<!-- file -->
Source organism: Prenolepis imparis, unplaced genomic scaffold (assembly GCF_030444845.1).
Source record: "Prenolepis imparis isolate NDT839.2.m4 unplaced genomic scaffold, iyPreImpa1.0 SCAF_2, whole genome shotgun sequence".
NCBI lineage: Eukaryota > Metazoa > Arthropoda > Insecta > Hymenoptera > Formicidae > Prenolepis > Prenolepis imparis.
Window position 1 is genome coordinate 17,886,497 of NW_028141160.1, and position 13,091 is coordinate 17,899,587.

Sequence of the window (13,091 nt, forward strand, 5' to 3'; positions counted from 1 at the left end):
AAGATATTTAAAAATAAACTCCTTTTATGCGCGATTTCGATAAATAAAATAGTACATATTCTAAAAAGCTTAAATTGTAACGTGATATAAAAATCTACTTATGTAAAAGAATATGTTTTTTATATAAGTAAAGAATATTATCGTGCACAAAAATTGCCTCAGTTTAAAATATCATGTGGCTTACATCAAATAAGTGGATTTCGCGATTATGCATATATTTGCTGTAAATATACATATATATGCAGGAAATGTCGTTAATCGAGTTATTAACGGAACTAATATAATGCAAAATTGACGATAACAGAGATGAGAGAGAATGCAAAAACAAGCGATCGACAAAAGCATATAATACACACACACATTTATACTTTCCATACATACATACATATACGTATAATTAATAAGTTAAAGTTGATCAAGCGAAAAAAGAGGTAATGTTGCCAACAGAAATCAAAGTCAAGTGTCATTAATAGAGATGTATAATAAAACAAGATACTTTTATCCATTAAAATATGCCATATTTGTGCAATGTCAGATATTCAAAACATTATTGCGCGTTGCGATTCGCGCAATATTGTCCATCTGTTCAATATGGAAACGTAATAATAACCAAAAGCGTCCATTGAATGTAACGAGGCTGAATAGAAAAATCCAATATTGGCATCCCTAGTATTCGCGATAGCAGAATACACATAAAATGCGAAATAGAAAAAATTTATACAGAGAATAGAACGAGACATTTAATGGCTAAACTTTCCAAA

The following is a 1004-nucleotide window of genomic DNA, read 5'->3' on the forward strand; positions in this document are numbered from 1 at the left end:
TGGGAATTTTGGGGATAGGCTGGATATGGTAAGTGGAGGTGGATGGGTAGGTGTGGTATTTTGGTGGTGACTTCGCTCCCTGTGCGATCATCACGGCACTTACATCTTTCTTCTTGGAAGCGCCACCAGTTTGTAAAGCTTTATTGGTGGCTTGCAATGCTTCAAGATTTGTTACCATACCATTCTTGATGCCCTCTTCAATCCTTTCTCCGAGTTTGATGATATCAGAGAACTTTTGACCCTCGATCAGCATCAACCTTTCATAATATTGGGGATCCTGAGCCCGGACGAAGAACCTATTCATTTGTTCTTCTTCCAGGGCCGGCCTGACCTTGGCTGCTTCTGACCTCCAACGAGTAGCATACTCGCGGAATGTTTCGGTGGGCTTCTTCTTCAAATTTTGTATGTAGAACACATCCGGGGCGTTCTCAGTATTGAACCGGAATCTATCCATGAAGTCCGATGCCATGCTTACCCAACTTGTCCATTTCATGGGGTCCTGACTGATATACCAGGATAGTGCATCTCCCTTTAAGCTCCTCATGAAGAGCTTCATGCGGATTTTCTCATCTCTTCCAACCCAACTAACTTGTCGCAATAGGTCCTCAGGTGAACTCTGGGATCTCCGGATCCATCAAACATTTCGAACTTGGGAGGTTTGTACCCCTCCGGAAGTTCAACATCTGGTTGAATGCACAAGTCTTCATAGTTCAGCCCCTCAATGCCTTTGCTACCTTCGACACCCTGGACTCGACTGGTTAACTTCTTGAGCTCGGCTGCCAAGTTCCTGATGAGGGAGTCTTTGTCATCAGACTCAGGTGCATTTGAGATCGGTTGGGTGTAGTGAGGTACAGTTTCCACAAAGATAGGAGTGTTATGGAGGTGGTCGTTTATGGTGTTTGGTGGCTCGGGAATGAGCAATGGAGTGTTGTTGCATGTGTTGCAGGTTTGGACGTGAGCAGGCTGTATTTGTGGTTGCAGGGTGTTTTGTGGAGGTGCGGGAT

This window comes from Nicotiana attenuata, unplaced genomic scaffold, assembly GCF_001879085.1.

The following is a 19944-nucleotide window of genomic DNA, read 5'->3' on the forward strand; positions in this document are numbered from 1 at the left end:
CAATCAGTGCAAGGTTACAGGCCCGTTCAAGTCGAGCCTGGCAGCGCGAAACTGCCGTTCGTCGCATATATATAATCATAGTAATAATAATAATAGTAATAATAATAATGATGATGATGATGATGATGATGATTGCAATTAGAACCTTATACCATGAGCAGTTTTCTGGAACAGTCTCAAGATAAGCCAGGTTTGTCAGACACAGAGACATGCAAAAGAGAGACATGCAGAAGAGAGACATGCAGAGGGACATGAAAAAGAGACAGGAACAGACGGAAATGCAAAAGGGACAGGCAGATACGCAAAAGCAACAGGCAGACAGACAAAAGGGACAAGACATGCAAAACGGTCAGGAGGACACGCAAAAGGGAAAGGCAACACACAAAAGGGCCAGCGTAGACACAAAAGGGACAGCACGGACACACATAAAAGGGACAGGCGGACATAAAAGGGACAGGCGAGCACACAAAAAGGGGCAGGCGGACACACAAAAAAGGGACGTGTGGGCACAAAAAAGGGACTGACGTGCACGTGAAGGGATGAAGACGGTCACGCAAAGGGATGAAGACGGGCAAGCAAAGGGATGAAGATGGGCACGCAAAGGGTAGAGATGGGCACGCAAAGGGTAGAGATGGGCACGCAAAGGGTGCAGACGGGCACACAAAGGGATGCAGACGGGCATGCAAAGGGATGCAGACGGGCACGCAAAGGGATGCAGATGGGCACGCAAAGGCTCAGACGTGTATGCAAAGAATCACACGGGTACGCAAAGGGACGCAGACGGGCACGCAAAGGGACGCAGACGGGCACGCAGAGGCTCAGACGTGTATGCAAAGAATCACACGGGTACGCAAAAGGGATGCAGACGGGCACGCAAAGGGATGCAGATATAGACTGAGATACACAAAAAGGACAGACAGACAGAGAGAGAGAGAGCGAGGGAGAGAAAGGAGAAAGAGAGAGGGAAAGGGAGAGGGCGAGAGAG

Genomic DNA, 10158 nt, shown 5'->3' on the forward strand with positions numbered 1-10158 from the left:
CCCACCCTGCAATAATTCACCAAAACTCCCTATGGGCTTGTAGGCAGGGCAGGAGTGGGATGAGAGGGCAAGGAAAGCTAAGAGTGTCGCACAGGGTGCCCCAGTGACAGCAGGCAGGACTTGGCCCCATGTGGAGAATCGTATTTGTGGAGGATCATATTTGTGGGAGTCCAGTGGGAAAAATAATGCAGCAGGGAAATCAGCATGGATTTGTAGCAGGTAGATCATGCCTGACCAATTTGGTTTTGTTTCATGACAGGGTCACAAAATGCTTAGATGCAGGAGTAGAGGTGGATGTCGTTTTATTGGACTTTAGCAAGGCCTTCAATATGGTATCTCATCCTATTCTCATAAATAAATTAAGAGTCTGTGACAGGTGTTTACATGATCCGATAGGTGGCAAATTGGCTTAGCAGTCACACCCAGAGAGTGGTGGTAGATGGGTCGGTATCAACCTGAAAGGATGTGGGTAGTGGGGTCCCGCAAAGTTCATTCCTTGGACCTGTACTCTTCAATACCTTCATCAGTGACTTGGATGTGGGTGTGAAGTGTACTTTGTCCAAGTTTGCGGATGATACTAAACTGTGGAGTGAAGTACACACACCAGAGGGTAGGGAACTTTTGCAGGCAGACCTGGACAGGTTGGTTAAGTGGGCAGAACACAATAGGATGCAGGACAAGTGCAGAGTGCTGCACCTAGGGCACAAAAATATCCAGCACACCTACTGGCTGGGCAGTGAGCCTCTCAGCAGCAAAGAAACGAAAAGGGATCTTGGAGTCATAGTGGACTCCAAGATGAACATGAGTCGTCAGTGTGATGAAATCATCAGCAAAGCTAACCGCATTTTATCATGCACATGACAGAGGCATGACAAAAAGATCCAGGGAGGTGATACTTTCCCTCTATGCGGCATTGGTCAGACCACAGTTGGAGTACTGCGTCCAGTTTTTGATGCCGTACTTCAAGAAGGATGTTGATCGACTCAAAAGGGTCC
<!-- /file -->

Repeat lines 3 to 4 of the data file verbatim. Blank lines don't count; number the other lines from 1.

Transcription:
NCBI lineage: Eukaryota > Metazoa > Arthropoda > Insecta > Hymenoptera > Formicidae > Prenolepis > Prenolepis imparis.
Window position 1 is genome coordinate 17,886,497 of NW_028141160.1, and position 13,091 is coordinate 17,899,587.